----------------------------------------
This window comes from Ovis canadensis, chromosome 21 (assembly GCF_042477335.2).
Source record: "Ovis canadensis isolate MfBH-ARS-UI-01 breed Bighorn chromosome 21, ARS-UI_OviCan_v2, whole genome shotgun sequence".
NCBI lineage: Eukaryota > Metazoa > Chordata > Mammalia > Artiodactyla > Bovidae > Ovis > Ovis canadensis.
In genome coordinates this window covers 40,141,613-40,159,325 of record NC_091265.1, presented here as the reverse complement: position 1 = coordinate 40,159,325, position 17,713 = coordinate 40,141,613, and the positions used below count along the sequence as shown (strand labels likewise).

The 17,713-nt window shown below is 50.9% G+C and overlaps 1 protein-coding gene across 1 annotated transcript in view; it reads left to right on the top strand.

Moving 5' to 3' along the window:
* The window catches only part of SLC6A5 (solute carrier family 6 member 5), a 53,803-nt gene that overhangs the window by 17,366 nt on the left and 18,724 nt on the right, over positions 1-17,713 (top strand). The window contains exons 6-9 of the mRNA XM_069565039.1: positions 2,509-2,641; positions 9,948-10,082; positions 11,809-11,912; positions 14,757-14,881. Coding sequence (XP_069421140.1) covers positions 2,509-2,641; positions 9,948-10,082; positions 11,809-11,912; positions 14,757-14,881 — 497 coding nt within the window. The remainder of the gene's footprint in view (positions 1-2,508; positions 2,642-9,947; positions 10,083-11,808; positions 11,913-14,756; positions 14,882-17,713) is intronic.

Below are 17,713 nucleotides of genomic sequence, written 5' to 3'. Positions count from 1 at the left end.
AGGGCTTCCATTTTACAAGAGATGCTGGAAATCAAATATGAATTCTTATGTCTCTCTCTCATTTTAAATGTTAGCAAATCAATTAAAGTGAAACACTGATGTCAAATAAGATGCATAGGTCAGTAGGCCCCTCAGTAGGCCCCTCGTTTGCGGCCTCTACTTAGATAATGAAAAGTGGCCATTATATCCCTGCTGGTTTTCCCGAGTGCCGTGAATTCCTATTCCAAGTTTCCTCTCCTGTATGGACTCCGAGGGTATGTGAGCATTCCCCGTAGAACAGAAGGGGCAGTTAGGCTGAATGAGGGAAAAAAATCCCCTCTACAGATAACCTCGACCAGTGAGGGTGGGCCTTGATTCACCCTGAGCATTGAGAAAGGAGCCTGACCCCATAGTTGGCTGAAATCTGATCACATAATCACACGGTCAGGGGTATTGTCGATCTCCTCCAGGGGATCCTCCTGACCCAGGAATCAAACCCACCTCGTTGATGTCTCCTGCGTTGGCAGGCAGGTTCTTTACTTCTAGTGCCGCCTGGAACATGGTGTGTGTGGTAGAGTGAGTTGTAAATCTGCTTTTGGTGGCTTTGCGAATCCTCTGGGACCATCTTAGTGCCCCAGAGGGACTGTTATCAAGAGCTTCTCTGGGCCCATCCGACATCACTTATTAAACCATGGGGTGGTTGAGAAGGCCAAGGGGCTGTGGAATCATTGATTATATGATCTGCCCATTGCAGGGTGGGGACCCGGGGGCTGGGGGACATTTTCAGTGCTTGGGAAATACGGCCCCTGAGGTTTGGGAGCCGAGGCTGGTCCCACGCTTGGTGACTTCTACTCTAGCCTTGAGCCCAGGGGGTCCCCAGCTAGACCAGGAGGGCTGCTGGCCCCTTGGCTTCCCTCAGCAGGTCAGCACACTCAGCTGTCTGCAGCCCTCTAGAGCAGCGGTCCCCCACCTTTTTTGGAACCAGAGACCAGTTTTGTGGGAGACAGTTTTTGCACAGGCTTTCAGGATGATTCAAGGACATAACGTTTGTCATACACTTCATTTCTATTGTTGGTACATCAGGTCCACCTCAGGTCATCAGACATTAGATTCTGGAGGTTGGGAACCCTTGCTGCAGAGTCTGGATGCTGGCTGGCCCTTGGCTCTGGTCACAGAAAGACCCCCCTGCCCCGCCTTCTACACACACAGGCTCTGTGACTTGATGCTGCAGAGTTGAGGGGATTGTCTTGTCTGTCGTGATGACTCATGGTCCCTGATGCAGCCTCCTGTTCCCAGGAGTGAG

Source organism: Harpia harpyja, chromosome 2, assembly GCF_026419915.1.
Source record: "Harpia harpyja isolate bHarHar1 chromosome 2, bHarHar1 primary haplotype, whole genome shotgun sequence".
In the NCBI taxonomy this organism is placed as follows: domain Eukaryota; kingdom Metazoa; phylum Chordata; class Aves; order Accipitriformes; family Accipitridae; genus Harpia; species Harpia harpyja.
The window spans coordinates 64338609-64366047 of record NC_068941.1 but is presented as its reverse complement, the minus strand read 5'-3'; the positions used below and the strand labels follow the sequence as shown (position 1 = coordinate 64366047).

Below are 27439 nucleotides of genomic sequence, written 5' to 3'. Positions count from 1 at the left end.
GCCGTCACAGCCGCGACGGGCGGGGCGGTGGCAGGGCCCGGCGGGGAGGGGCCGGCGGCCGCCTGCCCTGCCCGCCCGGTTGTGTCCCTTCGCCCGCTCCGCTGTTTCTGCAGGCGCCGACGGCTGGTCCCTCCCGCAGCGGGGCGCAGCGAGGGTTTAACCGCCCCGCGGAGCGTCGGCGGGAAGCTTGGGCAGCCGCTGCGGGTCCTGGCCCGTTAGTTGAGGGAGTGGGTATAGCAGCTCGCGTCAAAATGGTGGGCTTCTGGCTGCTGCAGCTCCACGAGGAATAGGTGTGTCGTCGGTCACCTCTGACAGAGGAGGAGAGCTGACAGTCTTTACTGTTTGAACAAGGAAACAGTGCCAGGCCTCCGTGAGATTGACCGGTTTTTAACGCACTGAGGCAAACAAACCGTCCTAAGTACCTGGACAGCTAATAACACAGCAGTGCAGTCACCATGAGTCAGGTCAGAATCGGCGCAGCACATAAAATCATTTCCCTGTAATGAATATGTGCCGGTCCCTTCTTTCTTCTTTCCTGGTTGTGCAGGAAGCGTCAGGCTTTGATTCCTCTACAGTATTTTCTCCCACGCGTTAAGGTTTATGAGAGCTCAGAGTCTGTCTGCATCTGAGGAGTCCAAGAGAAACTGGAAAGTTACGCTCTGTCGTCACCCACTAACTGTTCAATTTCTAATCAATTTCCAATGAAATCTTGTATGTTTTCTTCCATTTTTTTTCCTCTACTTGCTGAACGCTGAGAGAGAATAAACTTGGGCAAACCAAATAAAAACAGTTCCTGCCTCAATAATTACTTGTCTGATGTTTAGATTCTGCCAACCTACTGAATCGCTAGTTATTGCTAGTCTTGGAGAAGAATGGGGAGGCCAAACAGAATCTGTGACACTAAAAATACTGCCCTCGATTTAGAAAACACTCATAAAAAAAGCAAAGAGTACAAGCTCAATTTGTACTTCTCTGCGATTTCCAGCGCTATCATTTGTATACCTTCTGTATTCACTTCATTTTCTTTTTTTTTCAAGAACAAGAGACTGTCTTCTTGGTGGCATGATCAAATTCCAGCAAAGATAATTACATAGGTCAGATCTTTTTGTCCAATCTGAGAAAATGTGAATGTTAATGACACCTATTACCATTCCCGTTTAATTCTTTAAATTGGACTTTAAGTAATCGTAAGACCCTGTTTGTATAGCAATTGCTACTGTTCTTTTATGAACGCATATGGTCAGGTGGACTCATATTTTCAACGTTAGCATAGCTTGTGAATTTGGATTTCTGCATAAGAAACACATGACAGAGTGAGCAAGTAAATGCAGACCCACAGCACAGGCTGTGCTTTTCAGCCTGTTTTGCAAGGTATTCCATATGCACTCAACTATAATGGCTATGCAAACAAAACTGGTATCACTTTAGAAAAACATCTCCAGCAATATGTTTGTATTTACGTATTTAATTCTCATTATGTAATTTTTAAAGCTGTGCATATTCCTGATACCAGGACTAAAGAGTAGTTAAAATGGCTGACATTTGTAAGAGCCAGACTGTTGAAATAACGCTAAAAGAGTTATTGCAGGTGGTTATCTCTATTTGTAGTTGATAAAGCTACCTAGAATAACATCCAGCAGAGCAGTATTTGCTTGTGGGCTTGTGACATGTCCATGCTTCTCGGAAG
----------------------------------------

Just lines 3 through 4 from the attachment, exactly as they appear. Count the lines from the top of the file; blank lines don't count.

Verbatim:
NCBI lineage: Eukaryota > Metazoa > Chordata > Mammalia > Artiodactyla > Bovidae > Ovis > Ovis canadensis.
In genome coordinates this window covers 40,141,613-40,159,325 of record NC_091265.1, presented here as the reverse complement: position 1 = coordinate 40,159,325, position 17,713 = coordinate 40,141,613, and the positions used below count along the sequence as shown (strand labels likewise).